American College of Emergency Physicians | News Room - Published Letters

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Readers Write: Electric scooters and safety

Electric scooters are showing up in cities across the country and becoming a popular mode of transportation. Unfortunately, injuries associated with them are also becoming a popular reason why patients end up in my emergency room, where I treat broken arms, bad bruises, neck and facial injuries and even see serious head injuries caused by scooter accidents.

A study in JAMA Network Open in January looked at data on scooter-related injuries seen in emergency rooms between September 2017 and August 2018 at two UCLA hospitals, not far from Santa Monica, where shared scooters were first available in the U.S. It found that 249 people were treated for scooter-related trauma, mostly fractures and head injuries. More than 10 percent were younger than 18 (though rental agreements forbid such underage use), only about 4 percent had been wearing a helmet (despite rental agreements that require a helmet to operate the scooter), and 5 percent had elevated blood-alcohol levels or appeared to be intoxicated. Few are following the rules that exist for safe operation, which you might think would be a litigation risk for these businesses.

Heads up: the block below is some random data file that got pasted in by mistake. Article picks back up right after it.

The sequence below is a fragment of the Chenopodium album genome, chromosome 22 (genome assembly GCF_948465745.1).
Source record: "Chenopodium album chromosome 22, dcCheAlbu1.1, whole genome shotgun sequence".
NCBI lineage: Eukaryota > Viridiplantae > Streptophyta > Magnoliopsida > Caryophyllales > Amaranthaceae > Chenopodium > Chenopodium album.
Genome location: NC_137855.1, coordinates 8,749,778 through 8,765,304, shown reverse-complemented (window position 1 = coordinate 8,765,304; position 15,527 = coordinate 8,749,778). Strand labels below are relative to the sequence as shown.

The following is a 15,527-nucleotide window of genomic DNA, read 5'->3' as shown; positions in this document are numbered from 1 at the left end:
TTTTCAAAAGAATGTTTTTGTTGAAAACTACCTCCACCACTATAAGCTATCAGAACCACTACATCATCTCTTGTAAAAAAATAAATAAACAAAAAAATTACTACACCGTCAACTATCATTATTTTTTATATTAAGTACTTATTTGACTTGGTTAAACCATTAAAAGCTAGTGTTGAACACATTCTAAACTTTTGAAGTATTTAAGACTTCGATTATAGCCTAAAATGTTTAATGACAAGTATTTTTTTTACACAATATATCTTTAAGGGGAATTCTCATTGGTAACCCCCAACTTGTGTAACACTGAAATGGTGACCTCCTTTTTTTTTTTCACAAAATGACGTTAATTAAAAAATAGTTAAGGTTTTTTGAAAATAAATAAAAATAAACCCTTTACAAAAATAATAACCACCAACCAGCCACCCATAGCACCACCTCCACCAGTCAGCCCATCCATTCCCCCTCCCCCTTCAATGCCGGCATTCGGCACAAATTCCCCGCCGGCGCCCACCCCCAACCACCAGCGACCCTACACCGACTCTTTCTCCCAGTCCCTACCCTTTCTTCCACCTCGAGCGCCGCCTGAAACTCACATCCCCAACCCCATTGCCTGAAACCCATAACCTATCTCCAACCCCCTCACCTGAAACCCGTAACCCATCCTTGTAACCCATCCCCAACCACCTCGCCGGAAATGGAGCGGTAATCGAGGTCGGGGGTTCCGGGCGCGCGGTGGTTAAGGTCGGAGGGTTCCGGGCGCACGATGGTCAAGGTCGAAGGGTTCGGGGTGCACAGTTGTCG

While scooters are fun and convenient, they can also be very dangerous if you don’t ride them correctly or follow the rules of the road. The most important thing you can do to avoid serious harm is wear a helmet and always be alert when riding. If you have been drinking alcohol or using cannabis, don’t ride an e-scooter. All common sense ways to reduce the risk of injury.

As an emergency physician, I’ll always be prepared to treat you if necessary. But being a responsible rider can be your greatest defense from getting injured in the first place.